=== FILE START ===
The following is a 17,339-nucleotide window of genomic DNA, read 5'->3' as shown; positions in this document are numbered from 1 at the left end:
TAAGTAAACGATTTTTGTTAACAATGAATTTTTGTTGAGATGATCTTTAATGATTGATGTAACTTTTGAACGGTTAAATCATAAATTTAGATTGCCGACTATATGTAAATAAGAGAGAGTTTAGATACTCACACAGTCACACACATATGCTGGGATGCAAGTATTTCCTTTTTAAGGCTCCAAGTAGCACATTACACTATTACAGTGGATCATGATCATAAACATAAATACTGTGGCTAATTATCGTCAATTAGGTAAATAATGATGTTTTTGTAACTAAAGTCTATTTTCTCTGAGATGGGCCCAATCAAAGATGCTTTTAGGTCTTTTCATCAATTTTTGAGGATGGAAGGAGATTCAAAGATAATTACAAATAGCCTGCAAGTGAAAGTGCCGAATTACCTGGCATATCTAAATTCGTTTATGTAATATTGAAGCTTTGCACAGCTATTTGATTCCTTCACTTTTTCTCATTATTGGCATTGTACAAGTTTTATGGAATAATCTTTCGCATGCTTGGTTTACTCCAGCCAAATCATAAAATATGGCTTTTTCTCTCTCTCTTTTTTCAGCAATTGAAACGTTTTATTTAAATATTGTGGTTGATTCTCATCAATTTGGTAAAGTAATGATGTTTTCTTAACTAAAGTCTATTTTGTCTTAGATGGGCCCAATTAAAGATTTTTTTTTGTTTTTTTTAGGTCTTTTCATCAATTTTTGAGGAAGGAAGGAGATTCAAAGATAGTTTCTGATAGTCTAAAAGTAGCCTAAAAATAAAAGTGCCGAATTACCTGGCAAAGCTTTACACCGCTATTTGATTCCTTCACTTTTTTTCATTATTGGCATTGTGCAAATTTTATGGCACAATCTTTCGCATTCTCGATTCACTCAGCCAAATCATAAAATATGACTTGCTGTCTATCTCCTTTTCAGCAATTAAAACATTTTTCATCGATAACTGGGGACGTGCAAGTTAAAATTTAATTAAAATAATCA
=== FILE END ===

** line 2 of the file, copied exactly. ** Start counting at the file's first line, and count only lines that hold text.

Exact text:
TAAGTAAACGATTTTTGTTAACAATGAATTTTTGTTGAGATGATCTTTAATGATTGATGTAACTTTTGAACGGTTAAATCATAAATTTAGATTGCCGACTATATGTAAATAAGAGAGAGTTTAGATACTCACACAGTCACACACATATGCTGGGATGCAAGTATTTCCTTTTTAAGGCTCCAAGTAGCACATTACACTATTACAGTGGATCATGATCATAAACATAAATACTGTGGCTAATTATCGTCAATTAGGTAAATAATGATGTTTTTGTAACTAAAGTCTATTTTCTCTGAGATGGGCCCAATCAAAGATGCTTTTAGGTCTTTTCATCAATTTTTGAGGATGGAAGGAGATTCAAAGATAATTACAAATAGCCTGCAAGTGAAAGTGCCGAATTACCTGGCATATCTAAATTCGTTTATGTAATATTGAAGCTTTGCACAGCTATTTGATTCCTTCACTTTTTCTCATTATTGGCATTGTACAAGTTTTATGGAATAATCTTTCGCATGCTTGGTTTACTCCAGCCAAATCATAAAATATGGCTTTTTCTCTCTCTCTTTTTTCAGCAATTGAAACGTTTTATTTAAATATTGTGGTTGATTCTCATCAATTTGGTAAAGTAATGATGTTTTCTTAACTAAAGTCTATTTTGTCTTAGATGGGCCCAATTAAAGATTTTTTTTTGTTTTTTTTAGGTCTTTTCATCAATTTTTGAGGAAGGAAGGAGATTCAAAGATAGTTTCTGATAGTCTAAAAGTAGCCTAAAAATAAAAGTGCCGAATTACCTGGCAAAGCTTTACACCGCTATTTGATTCCTTCACTTTTTTTCATTATTGGCATTGTGCAAATTTTATGGCACAATCTTTCGCATTCTCGATTCACTCAGCCAAATCATAAAATATGACTTGCTGTCTATCTCCTTTTCAGCAATTAAAACATTTTTCATCGATAACTGGGGACGTGCAAGTTAAAATTTAATTAAAATAATCA